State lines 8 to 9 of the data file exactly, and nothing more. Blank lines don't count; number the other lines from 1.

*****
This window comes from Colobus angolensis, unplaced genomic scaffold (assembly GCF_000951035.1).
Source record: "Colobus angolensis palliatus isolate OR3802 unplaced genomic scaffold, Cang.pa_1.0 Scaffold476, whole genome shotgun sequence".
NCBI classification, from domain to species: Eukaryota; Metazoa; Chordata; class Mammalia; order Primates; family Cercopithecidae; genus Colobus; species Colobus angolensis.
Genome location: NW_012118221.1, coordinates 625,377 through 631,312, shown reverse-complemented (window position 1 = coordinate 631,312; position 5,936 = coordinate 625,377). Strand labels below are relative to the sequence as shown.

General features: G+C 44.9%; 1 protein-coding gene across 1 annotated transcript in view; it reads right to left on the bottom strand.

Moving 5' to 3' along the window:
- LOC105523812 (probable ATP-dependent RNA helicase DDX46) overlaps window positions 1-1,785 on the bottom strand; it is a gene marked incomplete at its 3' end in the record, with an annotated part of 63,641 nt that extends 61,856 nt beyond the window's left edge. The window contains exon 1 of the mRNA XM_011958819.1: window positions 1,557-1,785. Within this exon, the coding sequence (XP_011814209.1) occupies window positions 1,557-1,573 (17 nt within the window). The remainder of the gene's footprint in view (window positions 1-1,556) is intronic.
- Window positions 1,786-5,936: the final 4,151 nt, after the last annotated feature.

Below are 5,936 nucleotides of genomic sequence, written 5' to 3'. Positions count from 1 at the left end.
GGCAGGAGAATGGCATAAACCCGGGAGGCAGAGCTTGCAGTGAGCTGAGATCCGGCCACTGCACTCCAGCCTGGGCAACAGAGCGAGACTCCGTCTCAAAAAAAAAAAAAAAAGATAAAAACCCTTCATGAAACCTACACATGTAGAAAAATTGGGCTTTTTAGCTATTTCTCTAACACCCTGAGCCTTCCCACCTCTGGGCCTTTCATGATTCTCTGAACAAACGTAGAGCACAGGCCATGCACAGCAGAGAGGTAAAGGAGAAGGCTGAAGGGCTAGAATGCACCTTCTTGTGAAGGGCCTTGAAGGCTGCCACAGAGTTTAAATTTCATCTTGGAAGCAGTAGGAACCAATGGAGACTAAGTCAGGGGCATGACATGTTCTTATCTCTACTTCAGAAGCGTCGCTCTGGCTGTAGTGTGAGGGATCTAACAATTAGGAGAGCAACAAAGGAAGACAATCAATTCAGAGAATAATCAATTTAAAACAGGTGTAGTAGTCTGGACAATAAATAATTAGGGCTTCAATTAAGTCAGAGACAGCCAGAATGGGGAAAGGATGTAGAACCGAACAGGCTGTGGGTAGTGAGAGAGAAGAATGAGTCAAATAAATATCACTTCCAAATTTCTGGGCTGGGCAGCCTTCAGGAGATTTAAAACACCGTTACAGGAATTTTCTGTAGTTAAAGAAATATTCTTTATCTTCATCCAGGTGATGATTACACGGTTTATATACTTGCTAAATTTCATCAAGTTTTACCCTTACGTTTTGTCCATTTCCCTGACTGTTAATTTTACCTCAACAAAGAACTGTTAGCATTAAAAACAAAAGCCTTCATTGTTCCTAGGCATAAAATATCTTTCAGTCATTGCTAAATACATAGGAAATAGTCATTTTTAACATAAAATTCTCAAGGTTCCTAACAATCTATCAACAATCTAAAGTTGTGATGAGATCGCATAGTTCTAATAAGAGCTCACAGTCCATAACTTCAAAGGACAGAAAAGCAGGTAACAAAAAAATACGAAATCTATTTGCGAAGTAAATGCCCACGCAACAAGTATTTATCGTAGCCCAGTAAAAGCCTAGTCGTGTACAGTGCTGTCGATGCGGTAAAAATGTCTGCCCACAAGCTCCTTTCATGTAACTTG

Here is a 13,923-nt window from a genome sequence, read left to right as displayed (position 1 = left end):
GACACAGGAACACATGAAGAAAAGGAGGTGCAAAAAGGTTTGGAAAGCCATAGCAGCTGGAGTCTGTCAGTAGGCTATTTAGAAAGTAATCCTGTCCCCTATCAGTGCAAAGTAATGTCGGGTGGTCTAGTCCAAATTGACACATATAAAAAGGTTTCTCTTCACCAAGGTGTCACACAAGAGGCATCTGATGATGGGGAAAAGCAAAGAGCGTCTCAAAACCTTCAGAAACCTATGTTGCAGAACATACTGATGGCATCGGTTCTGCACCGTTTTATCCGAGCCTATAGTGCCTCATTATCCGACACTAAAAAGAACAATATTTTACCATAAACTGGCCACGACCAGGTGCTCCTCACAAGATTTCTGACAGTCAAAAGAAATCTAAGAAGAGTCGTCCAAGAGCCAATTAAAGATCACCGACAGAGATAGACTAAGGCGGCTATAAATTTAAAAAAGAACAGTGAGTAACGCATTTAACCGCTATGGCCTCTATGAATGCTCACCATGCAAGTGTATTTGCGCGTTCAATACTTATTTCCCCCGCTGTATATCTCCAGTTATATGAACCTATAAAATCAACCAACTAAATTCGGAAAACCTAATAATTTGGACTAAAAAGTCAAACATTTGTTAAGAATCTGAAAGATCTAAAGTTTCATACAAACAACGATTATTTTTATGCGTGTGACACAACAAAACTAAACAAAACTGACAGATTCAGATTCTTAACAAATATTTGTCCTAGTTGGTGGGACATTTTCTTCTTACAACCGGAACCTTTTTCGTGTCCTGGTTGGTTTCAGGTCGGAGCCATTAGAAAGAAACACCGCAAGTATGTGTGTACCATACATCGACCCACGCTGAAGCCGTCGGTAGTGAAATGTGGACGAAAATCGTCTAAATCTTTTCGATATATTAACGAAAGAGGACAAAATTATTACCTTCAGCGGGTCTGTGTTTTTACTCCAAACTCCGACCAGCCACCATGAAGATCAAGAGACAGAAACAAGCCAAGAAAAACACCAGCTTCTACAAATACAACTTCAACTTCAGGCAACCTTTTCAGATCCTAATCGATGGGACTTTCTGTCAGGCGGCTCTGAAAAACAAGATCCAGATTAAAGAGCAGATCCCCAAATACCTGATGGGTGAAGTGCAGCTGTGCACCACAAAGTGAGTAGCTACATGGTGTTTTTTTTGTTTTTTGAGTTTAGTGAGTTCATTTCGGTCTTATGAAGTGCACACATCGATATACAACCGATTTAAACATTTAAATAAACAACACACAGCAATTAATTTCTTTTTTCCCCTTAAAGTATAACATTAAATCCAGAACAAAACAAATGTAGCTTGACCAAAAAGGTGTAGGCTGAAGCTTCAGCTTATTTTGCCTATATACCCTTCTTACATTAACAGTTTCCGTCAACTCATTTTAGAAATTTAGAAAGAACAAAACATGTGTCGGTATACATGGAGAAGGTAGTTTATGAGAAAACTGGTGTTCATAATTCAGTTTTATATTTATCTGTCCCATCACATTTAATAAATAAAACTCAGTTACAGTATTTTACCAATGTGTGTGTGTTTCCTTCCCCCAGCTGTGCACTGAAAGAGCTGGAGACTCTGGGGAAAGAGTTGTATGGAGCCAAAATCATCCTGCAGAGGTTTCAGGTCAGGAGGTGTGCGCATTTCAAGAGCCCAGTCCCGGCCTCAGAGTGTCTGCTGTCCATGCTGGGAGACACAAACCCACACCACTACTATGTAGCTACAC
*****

- Window positions 1,786-5,936: the final 4,151 nt, after the last annotated feature.

Below are 5,936 nucleotides of genomic sequence, written 5' to 3'. Positions count from 1 at the left end.